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Eighteen-year-old Amani has grown up on a poor moon under the rule of an oppressive empire. She dreams of a life where she and her family can safely farm and barter for what they need to survive, and maybe even have a little leisure time left to read her precious poetry. But when Amani is kidnapped and taken to the Royal Palace, she learns she must act as the body double for the cruel princess and put her very life on the line for a regime that seeks to wipe out her culture.
This is a book of court intrigue, rich prose, and a connection to spirituality and tradition.
Interested? Check it out here:
Mirage: A Novel
(Amazon Affiliate link)
I really loved this book from start to finish.
Amani is a fierce character who simultaneously remains critical of her captivity while empathizing with the princess, Maram. This is such a fine balance to strike, since it could have easily gone the Stockholm Syndrome direction. Amani also remains wary of Maram and her mercurial moods, even as the girls seem to grow closer.
I also love the writing in this book. Not only does Daud write some poetry to include, her prose is rhythmic and lovely. It’s an excellent balance of the pacing of The Hunger Games and the poetry of The Hazel Wood. Pretty much any page is worthy of being a mentor text, but here’s an example:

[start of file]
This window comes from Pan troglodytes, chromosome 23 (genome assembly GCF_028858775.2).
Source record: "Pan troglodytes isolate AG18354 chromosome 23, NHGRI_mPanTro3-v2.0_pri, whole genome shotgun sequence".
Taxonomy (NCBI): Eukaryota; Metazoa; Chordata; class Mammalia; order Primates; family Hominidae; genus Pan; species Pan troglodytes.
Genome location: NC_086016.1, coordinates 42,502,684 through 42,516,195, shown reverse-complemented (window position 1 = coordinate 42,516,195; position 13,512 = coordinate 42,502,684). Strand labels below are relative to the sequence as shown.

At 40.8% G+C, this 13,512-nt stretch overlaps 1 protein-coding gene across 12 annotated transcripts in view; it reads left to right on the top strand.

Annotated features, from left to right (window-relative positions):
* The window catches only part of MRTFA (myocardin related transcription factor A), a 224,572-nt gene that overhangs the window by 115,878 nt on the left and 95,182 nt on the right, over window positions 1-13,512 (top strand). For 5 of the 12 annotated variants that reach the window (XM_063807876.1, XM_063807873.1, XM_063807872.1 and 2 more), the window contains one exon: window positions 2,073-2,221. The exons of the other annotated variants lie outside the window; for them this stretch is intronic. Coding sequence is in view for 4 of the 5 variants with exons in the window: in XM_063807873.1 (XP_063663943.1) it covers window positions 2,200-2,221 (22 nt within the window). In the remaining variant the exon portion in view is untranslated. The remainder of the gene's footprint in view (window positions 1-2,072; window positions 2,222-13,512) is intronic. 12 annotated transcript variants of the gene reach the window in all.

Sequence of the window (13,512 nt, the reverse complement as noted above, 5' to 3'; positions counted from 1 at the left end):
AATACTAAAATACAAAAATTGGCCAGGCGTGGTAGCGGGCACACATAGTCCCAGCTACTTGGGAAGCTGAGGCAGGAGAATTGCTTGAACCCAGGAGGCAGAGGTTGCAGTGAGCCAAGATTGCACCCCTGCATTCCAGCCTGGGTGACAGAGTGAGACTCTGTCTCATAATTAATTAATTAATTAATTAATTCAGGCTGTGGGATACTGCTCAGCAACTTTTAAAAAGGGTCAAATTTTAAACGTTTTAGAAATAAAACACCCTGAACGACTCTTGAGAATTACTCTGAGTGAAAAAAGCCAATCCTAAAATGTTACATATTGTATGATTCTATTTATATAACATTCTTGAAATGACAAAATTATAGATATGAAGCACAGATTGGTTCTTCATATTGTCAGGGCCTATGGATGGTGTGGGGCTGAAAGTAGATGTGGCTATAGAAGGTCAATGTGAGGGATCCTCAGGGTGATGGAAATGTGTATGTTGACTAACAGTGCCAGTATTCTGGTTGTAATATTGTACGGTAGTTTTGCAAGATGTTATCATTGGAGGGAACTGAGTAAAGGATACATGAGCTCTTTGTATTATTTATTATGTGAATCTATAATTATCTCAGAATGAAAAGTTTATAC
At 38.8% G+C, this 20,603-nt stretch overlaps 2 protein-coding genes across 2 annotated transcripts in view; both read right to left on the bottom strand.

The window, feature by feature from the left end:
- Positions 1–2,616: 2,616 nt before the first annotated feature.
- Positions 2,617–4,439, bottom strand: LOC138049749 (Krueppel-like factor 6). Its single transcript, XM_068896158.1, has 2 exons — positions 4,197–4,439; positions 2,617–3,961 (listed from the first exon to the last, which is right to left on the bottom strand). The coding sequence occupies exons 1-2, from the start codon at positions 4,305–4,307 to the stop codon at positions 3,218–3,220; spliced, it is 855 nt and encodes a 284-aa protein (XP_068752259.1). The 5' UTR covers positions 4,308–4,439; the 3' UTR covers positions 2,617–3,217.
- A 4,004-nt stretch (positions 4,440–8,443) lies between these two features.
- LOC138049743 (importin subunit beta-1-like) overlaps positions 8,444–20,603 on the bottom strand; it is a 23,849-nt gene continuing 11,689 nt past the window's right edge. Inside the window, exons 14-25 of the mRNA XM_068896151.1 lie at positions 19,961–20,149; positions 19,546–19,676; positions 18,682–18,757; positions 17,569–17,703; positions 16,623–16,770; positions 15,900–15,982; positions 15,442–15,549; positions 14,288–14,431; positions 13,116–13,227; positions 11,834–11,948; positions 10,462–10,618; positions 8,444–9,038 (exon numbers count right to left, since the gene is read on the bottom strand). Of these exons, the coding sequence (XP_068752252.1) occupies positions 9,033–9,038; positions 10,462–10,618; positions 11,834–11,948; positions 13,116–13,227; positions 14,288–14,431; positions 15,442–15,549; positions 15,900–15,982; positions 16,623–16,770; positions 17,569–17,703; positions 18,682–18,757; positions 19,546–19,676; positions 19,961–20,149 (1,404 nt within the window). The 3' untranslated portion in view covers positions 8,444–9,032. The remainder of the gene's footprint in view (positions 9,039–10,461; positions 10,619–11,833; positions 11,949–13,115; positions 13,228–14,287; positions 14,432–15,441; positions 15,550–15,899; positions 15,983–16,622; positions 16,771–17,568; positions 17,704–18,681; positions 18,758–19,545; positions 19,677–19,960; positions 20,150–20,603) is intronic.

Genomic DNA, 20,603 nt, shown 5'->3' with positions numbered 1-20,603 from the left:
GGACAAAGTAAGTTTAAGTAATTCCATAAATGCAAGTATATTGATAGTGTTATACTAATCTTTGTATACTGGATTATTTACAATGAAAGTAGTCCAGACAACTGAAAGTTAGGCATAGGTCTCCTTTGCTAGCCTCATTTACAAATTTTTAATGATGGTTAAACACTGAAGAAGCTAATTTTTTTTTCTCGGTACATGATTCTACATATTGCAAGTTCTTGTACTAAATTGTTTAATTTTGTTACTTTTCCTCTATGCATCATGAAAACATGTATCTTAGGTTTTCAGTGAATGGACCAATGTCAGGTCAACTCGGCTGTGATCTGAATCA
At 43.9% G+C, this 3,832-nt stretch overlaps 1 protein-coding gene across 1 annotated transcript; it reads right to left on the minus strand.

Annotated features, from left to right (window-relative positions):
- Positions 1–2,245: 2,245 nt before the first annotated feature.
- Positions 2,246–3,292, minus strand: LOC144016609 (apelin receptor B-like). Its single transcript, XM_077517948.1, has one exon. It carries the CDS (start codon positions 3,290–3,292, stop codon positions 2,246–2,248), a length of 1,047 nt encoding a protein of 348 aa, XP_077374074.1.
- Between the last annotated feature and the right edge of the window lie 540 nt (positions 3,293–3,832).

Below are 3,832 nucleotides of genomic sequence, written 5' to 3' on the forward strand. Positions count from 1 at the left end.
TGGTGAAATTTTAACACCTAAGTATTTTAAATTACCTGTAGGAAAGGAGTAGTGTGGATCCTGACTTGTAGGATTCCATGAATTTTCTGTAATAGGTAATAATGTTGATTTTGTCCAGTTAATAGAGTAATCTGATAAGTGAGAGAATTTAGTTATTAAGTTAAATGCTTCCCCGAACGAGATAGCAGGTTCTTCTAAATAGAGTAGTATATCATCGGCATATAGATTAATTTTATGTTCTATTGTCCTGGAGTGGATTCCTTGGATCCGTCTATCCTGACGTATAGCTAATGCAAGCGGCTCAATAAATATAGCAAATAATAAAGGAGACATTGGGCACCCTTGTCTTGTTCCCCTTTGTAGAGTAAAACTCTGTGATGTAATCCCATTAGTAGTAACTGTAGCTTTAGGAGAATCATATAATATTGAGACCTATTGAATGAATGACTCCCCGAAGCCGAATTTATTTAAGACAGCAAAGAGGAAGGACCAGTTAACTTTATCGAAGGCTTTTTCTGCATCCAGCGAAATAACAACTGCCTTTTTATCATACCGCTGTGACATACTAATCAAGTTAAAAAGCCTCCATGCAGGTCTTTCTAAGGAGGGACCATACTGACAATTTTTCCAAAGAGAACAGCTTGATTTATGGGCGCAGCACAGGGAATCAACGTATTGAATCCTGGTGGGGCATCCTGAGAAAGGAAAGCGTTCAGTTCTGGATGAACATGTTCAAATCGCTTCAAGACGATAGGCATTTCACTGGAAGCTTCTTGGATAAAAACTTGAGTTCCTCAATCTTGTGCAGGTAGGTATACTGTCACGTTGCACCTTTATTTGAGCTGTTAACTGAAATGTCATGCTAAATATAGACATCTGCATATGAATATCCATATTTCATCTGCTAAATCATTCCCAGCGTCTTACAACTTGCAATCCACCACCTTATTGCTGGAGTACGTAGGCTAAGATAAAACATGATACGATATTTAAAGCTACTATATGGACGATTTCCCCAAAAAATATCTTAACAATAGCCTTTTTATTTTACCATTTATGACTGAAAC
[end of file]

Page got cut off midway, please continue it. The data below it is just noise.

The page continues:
“Morning came to me in starts and whispers. I could hear a soft breeze weave its way through curtains, a door shaking, thin chains trembling. I did not hear the crows or roosters call at dawn, or the pawing of our old goat in her paddock. I couldn’t bear to open my eyes or move.”
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In the Classroom:
One of the key tensions in this book is the way the conquerors impose their culture. This is illustrated primarily in two ways: the suppression of the Kushaila language and the erasure of the Kushaila tribal markings. Both of these things have real-world examples attached to them, and you could easily incorporate nonfiction readings in a study of this novel. The first example that pops into my head is the suppression of the Native American languages as well as making indigenous students cut their hair before attending school.
You could also incorporate mythology into your study. Daud does a wonderful job of creating a mythology including a god, a prophetess, and a favored bird. The bird is really interesting because it is now gone from the world, and said to appear only as a sign from the god. Birds are common symbols in a variety of cultural mythologies, from the Chinese phoenix to the Christian dove. Students could compare and contrast stories of favored animals and animals sent as omens.
Mirage by Somaiya Daud is essentially court intrigue, and will play well with fans of Victoria Aveyard or Kiersten White. It’s just book one in a series, and your students will be begging for more. I can’t wait for the next one, and I hope you’re just as excited as I am!